Pretty darn cute. But they just need to stop eating all the crabs.

When we arrived at Swanson, there were only two boats on one of the floats and the other float was empty. I set course for the uninhabited float and tucked Arctic Star at the end, with the bow set for an easy departure tomorrow. The floats at Swanson Harbor are humble but functional.

The tide was low and the water on the shore-side of the float looked very thin indeed. We have been assured by others who have done so, that there is plenty of water for a Grand Banks our size (draft 4.5 feet) to dock on the shore-side, but I happily chose the deeper side. The disadvantage of this side is that as the wind comes up from the west, you’re sitting abeam the fetch and you do get rocked a bit. Swanson Harbor is divided from the other rocky bay on Couverden Island by a ledge that is hugely visible at low tide and home to an eagle that simply sat and watched us, barely moving for the longest time.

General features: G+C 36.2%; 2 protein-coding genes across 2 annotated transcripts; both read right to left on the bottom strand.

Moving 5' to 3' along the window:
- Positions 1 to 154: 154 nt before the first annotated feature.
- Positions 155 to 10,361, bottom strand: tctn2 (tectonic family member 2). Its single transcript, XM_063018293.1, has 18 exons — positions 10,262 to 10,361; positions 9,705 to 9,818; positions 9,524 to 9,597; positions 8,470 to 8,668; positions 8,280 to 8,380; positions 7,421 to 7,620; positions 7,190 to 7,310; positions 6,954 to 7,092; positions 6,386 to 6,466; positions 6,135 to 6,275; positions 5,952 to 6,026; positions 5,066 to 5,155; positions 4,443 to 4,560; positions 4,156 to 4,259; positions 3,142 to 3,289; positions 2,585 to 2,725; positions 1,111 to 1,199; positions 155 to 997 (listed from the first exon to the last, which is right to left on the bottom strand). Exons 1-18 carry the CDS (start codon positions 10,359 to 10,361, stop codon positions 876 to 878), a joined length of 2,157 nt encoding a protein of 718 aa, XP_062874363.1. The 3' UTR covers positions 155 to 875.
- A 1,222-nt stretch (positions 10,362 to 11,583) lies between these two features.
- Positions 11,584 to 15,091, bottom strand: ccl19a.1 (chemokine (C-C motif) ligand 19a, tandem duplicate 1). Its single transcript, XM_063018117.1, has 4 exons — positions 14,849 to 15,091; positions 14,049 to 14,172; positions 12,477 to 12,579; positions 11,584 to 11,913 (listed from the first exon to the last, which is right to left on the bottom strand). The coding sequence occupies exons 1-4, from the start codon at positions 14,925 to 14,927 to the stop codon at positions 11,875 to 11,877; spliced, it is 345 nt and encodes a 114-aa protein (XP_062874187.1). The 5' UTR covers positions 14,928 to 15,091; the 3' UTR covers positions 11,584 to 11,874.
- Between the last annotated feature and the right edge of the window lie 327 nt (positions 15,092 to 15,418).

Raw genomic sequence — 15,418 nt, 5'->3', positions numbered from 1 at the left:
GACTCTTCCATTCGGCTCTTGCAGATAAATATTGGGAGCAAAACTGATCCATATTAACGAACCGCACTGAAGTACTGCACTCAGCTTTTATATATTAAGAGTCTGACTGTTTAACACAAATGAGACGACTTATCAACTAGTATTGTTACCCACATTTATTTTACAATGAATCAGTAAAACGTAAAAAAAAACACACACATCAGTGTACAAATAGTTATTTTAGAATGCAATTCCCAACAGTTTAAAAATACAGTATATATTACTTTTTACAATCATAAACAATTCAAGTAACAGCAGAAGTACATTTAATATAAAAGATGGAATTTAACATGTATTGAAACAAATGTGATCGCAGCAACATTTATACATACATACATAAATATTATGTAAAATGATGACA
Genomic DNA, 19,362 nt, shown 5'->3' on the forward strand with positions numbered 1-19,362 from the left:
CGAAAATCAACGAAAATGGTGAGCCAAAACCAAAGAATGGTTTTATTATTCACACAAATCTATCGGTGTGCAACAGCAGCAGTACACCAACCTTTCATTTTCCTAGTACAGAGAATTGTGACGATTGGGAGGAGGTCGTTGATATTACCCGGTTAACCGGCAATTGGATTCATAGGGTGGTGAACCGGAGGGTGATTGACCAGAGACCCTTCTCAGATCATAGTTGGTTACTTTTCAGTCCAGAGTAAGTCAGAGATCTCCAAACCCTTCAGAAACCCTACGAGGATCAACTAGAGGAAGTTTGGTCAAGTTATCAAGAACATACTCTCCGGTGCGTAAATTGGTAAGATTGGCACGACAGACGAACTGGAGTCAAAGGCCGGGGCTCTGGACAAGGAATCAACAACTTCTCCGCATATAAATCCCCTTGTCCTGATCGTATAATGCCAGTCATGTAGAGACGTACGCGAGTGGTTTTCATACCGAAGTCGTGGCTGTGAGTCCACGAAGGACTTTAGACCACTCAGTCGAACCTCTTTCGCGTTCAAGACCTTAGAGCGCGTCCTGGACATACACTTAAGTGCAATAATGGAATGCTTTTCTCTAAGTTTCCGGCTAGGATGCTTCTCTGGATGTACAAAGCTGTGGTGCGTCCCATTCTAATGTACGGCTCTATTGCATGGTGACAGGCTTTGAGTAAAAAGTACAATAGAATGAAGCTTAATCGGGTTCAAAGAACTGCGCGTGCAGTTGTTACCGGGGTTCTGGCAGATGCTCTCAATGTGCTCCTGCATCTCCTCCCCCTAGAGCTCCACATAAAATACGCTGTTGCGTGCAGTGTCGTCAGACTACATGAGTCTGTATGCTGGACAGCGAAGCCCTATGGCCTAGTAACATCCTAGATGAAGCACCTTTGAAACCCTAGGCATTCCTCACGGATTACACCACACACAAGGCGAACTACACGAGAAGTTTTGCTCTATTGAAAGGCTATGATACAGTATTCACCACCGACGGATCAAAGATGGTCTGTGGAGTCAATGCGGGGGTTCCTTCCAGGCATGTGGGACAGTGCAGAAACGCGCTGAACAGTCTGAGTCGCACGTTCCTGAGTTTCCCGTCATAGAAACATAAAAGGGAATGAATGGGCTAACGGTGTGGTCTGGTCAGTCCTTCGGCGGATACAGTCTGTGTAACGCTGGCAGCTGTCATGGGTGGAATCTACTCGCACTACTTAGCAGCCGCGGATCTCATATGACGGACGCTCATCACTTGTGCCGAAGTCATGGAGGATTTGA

The "other" float in Swanson Harbor at high tide

As time passed, the “locals” began to make their way to Swanson Harbor. Eventually five almost identical 27 foot boats tied up on our float. Out came the portable chairs, barbecues, coolers, and kayaks. The dogs, the beer, the kids — all added to the commotion that descended upon the previously serene docks. Having said that, the people were friendly and we shared a common love of the water and Alaska. Plus, I made their day by giving them soy sauce and fresh garlic to marinate their salmon.

Somewhere between the arrival of the first three small boats and the last two, a 72 foot Delta yacht decided to make our float his destination. He was definitely out of place. The other large boats in the harbor set their anchor on in the west side of the harbor, in the lee of the land. The captains of the small boats grumbled out loud a lot, insinuating that the large Delta did not belong on this float. Eventually, as the last small boat arrived, the small boat owners moved the large Delta to the bitter end of the float by walking it forward, and all were accommodated.

Full float at Swanson Harbor